Neighbors speak out against firehouse asbestos hazard

Article first published by Brienna Parsons at YourPortJervisIsShowing.com.

PORT JERVIS — Friday afternoon, friends and neighbors of mother and local do-gooder, Gina Torres gathered in front of 130 Front Street where a neighbor’s home and family was endangered by debris from a demolished firehouse at 17 Seward Avenue.

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About a dozen individuals met with concern regarding the remains and its containment of asbestos. The rubble marked by red tape reading “DANGER ASBESTOS HAZARD” has sat for a month after the City of Port Jervis destroyed the building which has been vacant and in disrepair for many years.

Residents while fearful for their health, were also critical of the timing of the building’s demolition, suspecting the property was being cleared hastily by the city, and callously without clean up planning, to be sold to the neighboring Salvation Army on Ball Street, further descending residents into financial hardship as another property is taken off the tax rolls.

As the Front Street residents gathered,  at about 4:30pm Friday afternoon, workers from the New York State Department of Labor’s Asbestos Control Bureau arrived on the scene to place Asbestos Monitors at the site and to cover windows of neighboring buildings. As many residents noted, these precautions came after a month of the carcinogenic material remained open to wind and rain, and residents of the Fourth Ward began to speak out against it.

Mayor Kelly Decker visited the group offering peace of mind. He also offered to share the air quality report from data collected by the monitors upon their conclusion. Tuesday, September 5th it is estimated that the debris will be cleared and the report finished.

Orange County Legislator Thomas Faggione, who had arrived only minutes before the Mayor, told the crowd of several people that “the city destroyed the firehouse, [and] it’s the city’s responsibility to clean it up.” He urged citizens to continue raising their voices and asking questions of their representatives no matter how redundant, especially at Common Council meetings. To this last point, many residents indicated that representation was not present or communicative in regards to the firehouse and asbestos issue among others.

When speaking about Fourth Ward appointed-Councilwoman Lisa Randazzo, Mr. Faggione had this to say: “I wouldn’t be surprised if she doesn’t show up.”

The cleanup comes as the city continues many other projects and may cost taxpayers $145,000 or more to complete.

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Port Jervis: Turning Over a New Leaf

PORT JERVIS – It’s late September 2015, and unseasonably warm. I’m wearing jeans and a black v-neck as I cross Front Street and Jersey Avenue to approach the Gun Lady I was chasing down a story that I had just stumbled upon after a speed bump along my initial path had sent me home.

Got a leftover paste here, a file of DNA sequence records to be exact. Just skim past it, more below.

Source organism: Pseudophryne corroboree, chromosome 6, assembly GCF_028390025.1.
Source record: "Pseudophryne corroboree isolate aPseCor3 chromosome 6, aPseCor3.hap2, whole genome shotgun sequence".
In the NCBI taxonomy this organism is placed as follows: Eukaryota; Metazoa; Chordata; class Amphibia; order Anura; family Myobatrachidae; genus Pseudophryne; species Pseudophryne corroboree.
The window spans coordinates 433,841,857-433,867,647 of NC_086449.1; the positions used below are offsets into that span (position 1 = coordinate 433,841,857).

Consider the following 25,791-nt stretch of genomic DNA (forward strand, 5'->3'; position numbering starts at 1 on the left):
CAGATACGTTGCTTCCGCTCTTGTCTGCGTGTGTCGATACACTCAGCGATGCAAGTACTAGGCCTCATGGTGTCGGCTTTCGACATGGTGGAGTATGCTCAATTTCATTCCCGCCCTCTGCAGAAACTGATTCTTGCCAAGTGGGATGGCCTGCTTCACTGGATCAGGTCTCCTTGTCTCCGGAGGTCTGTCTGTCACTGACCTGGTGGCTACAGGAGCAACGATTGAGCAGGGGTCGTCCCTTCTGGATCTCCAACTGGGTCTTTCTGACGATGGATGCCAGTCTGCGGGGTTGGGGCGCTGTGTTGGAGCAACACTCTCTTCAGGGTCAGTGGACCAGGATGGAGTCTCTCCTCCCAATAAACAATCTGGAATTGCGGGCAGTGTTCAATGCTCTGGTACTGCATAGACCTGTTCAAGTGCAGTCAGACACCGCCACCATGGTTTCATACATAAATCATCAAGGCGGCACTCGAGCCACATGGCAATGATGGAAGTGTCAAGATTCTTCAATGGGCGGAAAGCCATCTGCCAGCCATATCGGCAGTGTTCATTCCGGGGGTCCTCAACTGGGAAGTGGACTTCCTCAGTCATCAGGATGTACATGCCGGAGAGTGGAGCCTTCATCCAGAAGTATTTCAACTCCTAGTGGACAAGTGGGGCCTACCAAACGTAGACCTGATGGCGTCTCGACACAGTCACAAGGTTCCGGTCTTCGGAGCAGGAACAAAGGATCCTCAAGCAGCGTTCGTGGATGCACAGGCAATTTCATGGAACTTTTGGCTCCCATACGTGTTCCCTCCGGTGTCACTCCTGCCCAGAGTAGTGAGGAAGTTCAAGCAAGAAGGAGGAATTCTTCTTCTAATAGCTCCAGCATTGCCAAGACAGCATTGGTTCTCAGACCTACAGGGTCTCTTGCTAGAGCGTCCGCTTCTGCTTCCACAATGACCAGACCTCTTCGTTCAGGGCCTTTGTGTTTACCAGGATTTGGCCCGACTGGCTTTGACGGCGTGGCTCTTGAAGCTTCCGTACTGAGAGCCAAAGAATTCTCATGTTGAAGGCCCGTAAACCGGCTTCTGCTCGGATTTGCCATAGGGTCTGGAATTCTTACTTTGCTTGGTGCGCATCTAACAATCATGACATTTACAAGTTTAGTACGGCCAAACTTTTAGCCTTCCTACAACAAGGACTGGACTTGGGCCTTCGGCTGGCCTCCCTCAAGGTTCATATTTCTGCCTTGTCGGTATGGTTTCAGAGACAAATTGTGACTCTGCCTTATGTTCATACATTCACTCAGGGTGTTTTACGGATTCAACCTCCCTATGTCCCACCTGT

Maria Mann, the patron saint of the city of Port Jervis, according to a 2nd Ward resident at the time, was running for the Common Council from her ward. Aiming to be picked up by the Republican committee, the female gun shop owner with progressive views and conservative tastes, made the one liberal bone in my body twitch. After chasing scoops and policy change for years at a “progressive” Upstate New York college, I couldn’t slow my haste, and decided to drop in for an interview.

No forewarning, I requested a Q&A session that moment, and she graciously accepted. Conveniently, Maria’s Campaign Manager, Christopher, was there and helped smooth the harshly left-of-center questions back into focus within the city. Maria, didn’t bat an eye at my gay or transgender outward appearance, and neither did he; not only that, but they were genuinely helpful in keeping me informed and without slant in their favor with their info.

Fast forward, the Primaries, like the most recent Bernie Bust, were rigged. At least, that was the unofficial reason that Maria Mann didn’t get her name on the ballot under the red flag. She didn’t give up, and neither did any of her voters, she ran as a write in.

Coming close, Maria would try the tactic of the write-in candidacy one mote time upon the mournful passing of a long-time statesman, Mr. Bell. Another unsuccessful bid by a hair, had honestly left ‘the people’s candidate’ bruised and without her trusted Campaign Manager, or myself for the record as a GOTV and Volunteer coordinator. The job was beyond my availability and expertise, but Maria Mann didn’t need it, because she knew to stick to her guns.

Maria wouldn’t let them forget their choices, their words, and especially not their inaction. Taking action in the name of justice is what accelerated her to the greater public eye in the first place, when she helped in the arrest of the man who had murdered her neighboring shop owner, Mr. Kucher. Her luck, dedication to the city, and persistence paid off.

Monday evening, the Common Council of the city of Port Jervis, with the resignation upon a conflict of interest by Mr. van Horn , filled his seat. The body led by 2nd Ward Senior Councilman George Belcher moved to appoint Maria Mann 2nd Ward Councilwoman beside them. Many celebrated in the city that night.

Looking forward to asking you questions at Council meetings Maria.